This is fantastic news!
Back in January of this year, we covered the horrific fire which ripped through the Top Mountain Crosspoint motorcycle museum. Located in Austria at the base of Timmelsjoch mountain pass road, it had over 230 rare, vintage motorcycles contained within its walls. Workers were pushing as many of those historic bikes out as the structure burned, flames licking at the surrounding snow.
Check out our original coverage of the fire here.
While the fire was a shocking tragedy, the entire structure wasn’t destroyed. Some news outlets mistakenly reported the entire structure was engulfed in flames, but it was actually contained to just one section of the building. However, the destruction it did was still immense, making the fact the museum is set to reopen in November quite miraculous.
Sadly, many of the motorcycles which were inside the museum were destroyed by the fire. There were rides from over 100 different brands spanning the globe, including some more obscure manufacturers such as Zundapp, Matchless, and Sunbeam. Of course, European motorcycles dominated the collection since the museum is located in Europe, but at the time of the fire there was a special exhibit of about 50 Indian motorcycles, a real treat for those living in the area. Among those was a 1920 Scout modified by none other than Burt Munro in a successful effort to break multiple speed records. Most people who have seen the movie The World’s Fastest Indian will recognize the bike.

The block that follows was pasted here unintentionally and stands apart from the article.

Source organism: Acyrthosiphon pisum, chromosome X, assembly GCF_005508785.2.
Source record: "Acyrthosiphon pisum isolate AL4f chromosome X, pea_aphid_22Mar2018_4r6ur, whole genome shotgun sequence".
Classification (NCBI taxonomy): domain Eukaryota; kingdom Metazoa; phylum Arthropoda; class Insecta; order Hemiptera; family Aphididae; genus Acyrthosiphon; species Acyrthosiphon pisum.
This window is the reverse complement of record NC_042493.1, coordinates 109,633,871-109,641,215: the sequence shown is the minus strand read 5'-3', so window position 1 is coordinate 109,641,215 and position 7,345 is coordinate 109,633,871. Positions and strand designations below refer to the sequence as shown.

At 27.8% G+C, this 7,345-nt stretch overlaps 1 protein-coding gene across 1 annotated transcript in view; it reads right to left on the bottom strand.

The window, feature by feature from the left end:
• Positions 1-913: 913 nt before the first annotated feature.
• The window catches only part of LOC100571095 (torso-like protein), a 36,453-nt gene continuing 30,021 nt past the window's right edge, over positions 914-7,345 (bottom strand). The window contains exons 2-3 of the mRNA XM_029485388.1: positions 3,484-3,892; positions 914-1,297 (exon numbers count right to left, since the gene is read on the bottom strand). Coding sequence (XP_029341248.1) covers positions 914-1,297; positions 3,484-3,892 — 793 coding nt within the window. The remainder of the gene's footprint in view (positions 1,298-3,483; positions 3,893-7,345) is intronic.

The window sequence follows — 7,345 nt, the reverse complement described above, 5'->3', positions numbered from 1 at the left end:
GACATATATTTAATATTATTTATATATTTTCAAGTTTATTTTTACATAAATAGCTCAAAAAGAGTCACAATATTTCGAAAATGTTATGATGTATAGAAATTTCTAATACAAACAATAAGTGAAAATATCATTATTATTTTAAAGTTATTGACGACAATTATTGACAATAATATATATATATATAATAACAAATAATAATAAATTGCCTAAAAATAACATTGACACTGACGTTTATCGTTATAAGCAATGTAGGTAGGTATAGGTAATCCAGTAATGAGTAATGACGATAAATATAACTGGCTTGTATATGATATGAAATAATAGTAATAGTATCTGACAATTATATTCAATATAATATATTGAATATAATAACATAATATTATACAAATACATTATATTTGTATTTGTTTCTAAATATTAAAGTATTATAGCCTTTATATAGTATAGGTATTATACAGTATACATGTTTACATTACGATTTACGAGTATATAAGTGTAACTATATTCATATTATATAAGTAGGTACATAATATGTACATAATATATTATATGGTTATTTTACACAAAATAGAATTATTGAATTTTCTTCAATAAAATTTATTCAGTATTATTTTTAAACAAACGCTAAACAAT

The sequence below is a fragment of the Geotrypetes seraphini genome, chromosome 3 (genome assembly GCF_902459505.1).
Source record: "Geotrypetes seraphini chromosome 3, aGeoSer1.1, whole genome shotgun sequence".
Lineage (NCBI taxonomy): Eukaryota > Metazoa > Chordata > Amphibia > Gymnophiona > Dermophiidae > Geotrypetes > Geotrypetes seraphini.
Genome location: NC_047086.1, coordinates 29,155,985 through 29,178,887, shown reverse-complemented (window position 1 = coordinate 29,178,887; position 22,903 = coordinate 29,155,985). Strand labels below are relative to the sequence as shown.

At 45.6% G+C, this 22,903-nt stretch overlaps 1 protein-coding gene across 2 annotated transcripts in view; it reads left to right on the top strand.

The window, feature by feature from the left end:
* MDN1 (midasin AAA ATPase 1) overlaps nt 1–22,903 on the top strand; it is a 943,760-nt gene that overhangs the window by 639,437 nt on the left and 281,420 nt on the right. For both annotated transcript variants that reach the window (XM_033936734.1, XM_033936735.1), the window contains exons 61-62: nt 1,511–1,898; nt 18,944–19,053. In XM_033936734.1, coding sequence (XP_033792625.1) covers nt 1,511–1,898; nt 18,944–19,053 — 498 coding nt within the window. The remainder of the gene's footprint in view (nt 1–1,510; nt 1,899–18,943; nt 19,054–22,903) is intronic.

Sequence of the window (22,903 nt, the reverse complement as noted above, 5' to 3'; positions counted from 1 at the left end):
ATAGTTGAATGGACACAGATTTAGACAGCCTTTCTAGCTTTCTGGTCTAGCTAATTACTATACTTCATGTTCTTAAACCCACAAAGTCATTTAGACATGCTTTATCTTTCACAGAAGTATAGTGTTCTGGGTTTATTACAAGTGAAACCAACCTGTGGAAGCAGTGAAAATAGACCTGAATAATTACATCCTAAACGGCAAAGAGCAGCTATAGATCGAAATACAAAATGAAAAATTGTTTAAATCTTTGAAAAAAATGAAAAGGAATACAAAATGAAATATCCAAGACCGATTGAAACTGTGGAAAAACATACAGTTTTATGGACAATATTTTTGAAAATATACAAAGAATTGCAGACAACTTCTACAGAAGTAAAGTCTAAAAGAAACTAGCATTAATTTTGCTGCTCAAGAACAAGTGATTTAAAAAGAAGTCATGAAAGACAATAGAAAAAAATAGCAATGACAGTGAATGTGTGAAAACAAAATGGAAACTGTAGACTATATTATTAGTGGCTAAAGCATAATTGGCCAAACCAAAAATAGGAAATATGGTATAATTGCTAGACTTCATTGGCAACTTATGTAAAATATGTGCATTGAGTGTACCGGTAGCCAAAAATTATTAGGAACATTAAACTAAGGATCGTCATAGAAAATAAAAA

Thanks to two workers who were sleeping in the museum when the fire broke out, efforts to remove as many of the motorcycles as possible started almost immediately. That was fortunate, because once the fire brigades traversed the icy mountain roads, the flames were already consuming the ceiling inside.
Ultimately, the museum said only the Indian motorcycles exhibit was saved in its entirety. Exhibits in the main hall were “irreversibly lost” and 15 years of hard work was wiped out in a short time. The blaze was blamed on a broken monitor in the museum. While the loss was great, nobody was injured, so that by itself was a miracle.
More vintage bikes have been acquired to replace those which were lost. How that was accomplished in such short order isn’t entirely clear, and we’re not even sure how many motorcycles will be present upon the re-opening since no official statement indicating that has been made. There are a lot of questions which for now won’t be answered, but will become apparent when the museum’s doors are once again opened.
We’ve seen much loss in the recent past, so it’s great to see something which appeared to be entirely lost rise from the ashes, literally, and become whole again. While for most this museum will remain a dream destination, you might want to put this on your bucket list.
For now, the museum says on social media it will be re-opening on November 18, which is a Thursday. If you can make it to Austria, which is tricky these days, the museum and the scenery look absolutely amazing. Plus, if you go in the winter there’s a pretty nice ski resort and we hear the restaurant is excellent.
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